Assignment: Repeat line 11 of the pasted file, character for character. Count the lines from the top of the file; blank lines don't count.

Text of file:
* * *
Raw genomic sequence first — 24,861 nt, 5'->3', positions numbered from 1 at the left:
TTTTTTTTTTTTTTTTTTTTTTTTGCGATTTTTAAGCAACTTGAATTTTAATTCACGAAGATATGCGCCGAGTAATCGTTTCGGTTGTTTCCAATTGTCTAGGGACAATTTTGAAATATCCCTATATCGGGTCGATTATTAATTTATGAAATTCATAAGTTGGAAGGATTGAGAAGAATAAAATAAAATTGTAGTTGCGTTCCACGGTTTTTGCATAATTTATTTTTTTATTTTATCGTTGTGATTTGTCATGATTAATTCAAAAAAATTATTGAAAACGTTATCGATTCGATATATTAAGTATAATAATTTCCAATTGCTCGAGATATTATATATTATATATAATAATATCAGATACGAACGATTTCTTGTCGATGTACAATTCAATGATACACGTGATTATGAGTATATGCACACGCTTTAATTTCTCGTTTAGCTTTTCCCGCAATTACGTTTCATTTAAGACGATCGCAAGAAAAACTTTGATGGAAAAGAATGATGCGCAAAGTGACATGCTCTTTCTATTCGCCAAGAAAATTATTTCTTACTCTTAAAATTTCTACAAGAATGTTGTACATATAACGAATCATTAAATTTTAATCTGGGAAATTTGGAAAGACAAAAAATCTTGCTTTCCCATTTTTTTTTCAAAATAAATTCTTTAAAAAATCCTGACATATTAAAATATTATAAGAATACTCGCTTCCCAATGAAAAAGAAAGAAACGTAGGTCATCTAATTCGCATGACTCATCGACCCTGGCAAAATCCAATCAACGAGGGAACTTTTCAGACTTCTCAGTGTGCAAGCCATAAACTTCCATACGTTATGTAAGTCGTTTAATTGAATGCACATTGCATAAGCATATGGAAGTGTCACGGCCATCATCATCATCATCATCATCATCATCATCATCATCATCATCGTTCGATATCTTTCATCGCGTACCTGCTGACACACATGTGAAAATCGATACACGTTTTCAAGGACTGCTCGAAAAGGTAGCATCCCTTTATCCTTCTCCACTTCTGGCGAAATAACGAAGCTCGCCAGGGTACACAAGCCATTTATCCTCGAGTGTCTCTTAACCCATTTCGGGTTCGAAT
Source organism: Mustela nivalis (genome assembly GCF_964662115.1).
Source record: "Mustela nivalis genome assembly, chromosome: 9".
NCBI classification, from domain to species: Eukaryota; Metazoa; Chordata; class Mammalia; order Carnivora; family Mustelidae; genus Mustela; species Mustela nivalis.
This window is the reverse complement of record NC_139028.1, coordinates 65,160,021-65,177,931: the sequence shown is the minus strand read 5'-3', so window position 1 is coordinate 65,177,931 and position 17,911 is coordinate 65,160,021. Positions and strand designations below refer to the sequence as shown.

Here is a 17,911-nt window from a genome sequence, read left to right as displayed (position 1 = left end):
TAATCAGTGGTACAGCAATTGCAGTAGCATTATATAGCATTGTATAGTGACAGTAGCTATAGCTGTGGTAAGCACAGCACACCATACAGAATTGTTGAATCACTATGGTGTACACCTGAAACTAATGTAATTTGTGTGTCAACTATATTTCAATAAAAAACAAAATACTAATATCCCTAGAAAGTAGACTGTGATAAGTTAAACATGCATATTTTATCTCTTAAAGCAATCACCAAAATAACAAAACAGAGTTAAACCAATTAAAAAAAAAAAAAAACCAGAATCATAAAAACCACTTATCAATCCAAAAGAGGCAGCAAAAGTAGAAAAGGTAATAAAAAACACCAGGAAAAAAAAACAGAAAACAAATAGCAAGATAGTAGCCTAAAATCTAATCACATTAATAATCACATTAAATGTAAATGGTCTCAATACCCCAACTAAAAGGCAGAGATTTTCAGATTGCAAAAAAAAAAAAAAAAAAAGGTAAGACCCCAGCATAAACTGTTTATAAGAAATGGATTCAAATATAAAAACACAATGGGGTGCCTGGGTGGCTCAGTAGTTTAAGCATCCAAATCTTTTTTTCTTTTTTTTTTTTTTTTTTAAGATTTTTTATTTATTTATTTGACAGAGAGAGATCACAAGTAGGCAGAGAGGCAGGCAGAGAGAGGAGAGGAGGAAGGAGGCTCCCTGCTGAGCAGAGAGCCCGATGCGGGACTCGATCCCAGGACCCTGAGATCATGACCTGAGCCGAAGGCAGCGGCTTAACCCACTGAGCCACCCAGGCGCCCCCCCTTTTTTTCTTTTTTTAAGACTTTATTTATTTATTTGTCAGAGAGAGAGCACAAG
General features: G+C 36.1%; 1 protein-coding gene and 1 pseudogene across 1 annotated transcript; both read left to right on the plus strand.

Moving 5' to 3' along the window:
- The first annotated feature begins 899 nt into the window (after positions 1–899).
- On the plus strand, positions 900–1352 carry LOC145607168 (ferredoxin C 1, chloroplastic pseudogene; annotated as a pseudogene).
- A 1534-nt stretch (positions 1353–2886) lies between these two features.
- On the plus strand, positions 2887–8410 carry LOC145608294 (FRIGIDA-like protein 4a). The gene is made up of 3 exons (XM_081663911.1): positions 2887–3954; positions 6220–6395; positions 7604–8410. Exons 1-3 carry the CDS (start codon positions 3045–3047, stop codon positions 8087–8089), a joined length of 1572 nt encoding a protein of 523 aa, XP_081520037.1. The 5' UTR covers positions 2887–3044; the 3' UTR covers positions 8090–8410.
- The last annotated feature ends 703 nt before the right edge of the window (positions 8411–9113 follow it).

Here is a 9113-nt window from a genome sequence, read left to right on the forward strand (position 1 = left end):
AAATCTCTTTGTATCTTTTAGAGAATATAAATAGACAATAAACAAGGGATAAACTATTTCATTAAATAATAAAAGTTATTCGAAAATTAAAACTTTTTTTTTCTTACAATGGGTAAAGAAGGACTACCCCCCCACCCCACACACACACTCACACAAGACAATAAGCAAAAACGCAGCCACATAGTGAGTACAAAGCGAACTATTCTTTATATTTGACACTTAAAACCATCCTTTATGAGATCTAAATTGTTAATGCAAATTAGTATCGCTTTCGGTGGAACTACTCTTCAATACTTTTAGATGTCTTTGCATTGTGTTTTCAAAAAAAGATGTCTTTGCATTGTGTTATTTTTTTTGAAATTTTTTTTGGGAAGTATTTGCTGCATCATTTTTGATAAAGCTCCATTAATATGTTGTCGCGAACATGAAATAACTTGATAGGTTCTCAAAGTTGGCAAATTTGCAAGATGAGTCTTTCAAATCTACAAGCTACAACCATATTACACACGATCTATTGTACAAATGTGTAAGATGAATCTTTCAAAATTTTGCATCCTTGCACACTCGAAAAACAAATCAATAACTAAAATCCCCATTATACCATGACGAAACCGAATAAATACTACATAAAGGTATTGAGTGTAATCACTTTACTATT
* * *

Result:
- The first annotated feature begins 899 nt into the window (after positions 1–899).